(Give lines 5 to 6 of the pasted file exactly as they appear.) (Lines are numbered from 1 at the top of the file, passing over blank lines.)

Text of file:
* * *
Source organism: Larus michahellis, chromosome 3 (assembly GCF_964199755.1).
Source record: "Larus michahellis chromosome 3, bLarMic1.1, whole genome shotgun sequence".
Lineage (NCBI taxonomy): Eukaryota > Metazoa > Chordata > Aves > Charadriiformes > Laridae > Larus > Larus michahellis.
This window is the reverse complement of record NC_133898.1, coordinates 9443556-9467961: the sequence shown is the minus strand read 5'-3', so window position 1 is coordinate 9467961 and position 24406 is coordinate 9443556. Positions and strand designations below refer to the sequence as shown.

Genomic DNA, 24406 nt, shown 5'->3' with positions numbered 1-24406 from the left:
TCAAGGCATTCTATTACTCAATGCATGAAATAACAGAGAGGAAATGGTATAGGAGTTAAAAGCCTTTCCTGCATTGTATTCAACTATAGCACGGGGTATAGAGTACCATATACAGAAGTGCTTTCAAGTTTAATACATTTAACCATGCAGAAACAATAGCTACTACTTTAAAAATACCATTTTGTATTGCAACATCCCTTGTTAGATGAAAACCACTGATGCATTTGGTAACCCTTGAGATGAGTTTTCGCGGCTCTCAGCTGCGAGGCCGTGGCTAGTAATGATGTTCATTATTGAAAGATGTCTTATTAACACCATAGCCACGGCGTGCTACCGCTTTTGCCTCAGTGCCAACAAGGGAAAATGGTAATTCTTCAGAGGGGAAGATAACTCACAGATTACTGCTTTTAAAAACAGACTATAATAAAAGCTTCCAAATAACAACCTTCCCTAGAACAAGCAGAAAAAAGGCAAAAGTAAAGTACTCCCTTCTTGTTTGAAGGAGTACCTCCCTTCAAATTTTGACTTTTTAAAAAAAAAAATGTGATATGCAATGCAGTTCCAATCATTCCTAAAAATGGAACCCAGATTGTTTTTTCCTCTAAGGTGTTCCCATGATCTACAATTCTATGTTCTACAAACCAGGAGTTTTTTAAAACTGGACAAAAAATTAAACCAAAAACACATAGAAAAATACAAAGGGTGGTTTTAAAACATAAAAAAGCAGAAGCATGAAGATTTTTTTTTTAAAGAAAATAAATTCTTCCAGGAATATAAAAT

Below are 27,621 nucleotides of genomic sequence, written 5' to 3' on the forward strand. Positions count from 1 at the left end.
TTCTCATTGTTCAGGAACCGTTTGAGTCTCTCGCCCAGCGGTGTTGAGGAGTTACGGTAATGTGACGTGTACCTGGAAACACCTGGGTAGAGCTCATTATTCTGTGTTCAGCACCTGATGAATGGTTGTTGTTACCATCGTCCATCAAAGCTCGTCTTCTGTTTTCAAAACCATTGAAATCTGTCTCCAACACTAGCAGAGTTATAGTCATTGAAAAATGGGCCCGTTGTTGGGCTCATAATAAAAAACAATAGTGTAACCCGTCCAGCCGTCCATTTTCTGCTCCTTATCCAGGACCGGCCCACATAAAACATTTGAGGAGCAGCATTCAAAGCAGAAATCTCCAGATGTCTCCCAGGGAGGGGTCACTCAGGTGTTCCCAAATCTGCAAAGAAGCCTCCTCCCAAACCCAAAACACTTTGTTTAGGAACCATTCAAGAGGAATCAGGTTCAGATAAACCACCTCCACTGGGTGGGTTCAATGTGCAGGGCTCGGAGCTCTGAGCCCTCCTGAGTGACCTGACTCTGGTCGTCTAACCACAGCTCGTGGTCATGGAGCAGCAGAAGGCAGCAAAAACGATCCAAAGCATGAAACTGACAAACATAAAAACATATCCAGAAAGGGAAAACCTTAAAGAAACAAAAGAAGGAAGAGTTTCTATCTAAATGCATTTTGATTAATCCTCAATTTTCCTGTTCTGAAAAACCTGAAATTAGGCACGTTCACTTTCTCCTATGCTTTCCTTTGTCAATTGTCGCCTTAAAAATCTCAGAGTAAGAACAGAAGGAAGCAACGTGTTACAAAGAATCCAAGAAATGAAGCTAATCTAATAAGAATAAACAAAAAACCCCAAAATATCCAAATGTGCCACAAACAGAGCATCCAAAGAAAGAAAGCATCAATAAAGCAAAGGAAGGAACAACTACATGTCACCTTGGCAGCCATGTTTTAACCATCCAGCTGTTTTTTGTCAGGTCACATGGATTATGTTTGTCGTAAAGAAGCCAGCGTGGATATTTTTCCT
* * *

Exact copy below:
Genomic DNA, 24406 nt, shown 5'->3' with positions numbered 1-24406 from the left:
TCAAGGCATTCTATTACTCAATGCATGAAATAACAGAGAGGAAATGGTATAGGAGTTAAAAGCCTTTCCTGCATTGTATTCAACTATAGCACGGGGTATAGAGTACCATATACAGAAGTGCTTTCAAGTTTAATACATTTAACCATGCAGAAACAATAGCTACTACTTTAAAAATACCATTTTGTATTGCAACATCCCTTGTTAGATGAAAACCACTGATGCATTTGGTAACCCTTGAGATGAGTTTTCGCGGCTCTCAGCTGCGAGGCCGTGGCTAGTAATGATGTTCATTATTGAAAGATGTCTTATTAACACCATAGCCACGGCGTGCTACCGCTTTTGCCTCAGTGCCAACAAGGGAAAATGGTAATTCTTCAGAGGGGAAGATAACTCACAGATTACTGCTTTTAAAAACAGACTATAATAAAAGCTTCCAAATAACAACCTTCCCTAGAACAAGCAGAAAAAAGGCAAAAGTAAAGTACTCCCTTCTTGTTTGAAGGAGTACCTCCCTTCAAATTTTGACTTTTTAAAAAAAAAAATGTGATATGCAATGCAGTTCCAATCATTCCTAAAAATGGAACCCAGATTGTTTTTTCCTCTAAGGTGTTCCCATGATCTACAATTCTATGTTCTACAAACCAGGAGTTTTTTAAAACTGGACAAAAAATTAAACCAAAAACACATAGAAAAATACAAAGGGTGGTTTTAAAACATAAAAAAGCAGAAGCATGAAGATTTTTTTTTTAAAGAAAATAAATTCTTCCAGGAATATAAAAT